David De Souza
Unit Two films
In "Now, Voyager" Bette Davis plays Charlotte Vale, the spinster daughter of an domineering, high-society Boston matron. Charlotte is so completely under her mother's thumb that, in her first scene, we see her hiding cigarettes from her mother in her bedroom. Convinced that Charlotte is about to have a nervous breakdown, Charlotte's cousin, Lisa, calls a psychiatrist, Dr. Janquist (Claude Rains), to the house. In typical Hollywood fashion, Charlotte has the breakdown during his visit.
After a stay in Dr. Janquist's sanitarium, Charlotte decides to take a cruise to Nassau and Rio deJaneiro. As if she isn't already mixed up enough, everyone mistakenly calls her Renée Bon Chance, because she's borrowed a friend's ticket and clothes. She spends a beautiful day in Nassau with a man she meets named Jerry Durrance (played by Paul Henreid). They smoke their first cigarette together. He lights her cigarette for her; you can tell no one has ever done this for her before. He also orders Cointreau for both of them (which marks him as a stellar date in my book.) To add to Charlotte's confusion, Jerry introduces her to friends on the cruise as Camille. At this point, she has three d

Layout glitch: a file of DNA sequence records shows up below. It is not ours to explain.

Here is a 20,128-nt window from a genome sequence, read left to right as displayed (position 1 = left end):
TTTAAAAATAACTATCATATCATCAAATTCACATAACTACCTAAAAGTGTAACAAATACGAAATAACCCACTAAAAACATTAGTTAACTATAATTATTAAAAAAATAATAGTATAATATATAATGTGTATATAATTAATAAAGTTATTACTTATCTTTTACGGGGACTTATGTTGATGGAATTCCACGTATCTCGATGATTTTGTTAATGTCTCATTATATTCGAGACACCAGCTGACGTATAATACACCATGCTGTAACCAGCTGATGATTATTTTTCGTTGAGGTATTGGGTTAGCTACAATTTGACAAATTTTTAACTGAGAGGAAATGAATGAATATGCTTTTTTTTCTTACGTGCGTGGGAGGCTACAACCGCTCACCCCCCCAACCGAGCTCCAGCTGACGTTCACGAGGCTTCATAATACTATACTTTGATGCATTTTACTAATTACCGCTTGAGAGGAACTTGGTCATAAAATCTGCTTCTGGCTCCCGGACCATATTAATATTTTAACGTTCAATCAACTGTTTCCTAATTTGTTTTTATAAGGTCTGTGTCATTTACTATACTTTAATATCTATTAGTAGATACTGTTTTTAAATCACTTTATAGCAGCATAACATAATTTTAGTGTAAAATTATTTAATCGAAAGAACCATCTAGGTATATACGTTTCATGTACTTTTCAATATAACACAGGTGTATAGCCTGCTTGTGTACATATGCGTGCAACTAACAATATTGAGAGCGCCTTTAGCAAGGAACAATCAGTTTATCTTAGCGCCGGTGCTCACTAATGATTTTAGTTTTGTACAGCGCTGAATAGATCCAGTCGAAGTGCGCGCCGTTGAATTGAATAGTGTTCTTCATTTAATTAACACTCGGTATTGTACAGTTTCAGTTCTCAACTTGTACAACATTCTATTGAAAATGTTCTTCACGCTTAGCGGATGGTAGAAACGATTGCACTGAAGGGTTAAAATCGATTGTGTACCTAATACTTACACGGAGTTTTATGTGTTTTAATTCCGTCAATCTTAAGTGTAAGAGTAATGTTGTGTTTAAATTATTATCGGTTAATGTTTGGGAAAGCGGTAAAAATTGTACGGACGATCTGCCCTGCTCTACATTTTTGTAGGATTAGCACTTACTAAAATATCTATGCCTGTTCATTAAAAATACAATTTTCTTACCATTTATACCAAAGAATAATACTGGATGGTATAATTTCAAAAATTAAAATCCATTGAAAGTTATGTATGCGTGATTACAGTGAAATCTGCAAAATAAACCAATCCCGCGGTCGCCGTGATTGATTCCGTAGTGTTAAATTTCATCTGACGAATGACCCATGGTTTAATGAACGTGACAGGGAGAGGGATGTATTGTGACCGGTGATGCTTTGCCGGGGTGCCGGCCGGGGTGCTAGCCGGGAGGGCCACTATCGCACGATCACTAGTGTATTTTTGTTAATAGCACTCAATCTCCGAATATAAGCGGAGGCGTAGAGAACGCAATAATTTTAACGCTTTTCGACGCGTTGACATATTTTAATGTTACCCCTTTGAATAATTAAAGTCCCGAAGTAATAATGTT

Suddenly Orlando is looking in the mirror at her newly female form: "Same person, no difference at all. Orlando is a rather cool film, populated by characters who are so thinly developed that they're little more than walking ideas. Far more riveting than its more bullet-ridden kin, The Maltese Falcon is an experience you won't quickly forget. Resnais' use of unstructured, elliptical chronology creates a sense of timelessness and continuity. In essence, the architect is the catalyst: the receptive soul who guides her through the painful, introspective path that leads to closure. Essentially, Strangers in Good Company is just what its title says. We also get characters seen all too rarely on the screen. The supporting cast is also great -- Sydney Greenstreet, Peter Lorre, Ward Bond, and others. After this, "Now, Voyager" is all about half-requited love and a frumpy woman's declaration of independence from her overbearing mother. He is drawn to her melancholy, and seeks validation for their encounter - an intangible souvenir that transcends their short-lived, impossible relationship - an emotional connection. Of particular note is Mary Astor's performance as the female lead. One character tries to repair the bus.